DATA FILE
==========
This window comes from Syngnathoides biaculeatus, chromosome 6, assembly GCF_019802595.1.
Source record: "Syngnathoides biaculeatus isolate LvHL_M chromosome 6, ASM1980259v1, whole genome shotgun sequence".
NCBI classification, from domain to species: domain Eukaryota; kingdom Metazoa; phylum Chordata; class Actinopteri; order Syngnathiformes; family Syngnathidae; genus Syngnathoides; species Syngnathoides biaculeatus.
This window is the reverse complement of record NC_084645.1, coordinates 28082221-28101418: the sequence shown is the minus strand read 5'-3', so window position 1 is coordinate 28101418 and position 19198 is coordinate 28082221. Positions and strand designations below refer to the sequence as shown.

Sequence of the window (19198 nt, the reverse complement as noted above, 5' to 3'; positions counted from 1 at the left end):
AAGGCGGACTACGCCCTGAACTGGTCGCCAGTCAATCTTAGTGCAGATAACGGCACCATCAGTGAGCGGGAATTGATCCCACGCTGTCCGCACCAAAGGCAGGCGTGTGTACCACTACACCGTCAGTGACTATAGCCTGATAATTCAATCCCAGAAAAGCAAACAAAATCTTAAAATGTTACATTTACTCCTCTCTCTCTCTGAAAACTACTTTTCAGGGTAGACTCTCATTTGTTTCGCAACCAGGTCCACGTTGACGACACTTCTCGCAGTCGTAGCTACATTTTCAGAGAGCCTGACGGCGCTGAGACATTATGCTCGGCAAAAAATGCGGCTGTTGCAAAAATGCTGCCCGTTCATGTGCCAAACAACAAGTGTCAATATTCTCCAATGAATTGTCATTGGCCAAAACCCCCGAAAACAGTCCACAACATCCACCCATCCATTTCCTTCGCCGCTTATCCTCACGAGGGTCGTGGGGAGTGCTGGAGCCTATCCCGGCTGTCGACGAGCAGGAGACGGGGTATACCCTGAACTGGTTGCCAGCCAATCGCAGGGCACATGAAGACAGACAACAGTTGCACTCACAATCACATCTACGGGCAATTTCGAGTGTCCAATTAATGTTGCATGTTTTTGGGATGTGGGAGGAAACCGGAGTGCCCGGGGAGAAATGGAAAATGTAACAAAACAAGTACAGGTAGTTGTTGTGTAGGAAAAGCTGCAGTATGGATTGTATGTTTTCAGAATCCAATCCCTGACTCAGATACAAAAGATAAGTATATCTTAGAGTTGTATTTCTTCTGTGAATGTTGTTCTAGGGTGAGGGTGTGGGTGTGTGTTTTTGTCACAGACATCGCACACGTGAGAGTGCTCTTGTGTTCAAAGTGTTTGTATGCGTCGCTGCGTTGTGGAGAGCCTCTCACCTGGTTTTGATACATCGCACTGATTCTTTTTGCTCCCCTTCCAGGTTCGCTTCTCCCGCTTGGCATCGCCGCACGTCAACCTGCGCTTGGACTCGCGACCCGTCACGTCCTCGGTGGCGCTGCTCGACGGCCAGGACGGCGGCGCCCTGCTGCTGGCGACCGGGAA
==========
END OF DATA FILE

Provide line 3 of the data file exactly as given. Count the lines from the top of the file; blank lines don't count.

NCBI classification, from domain to species: domain Eukaryota; kingdom Metazoa; phylum Chordata; class Actinopteri; order Syngnathiformes; family Syngnathidae; genus Syngnathoides; species Syngnathoides biaculeatus.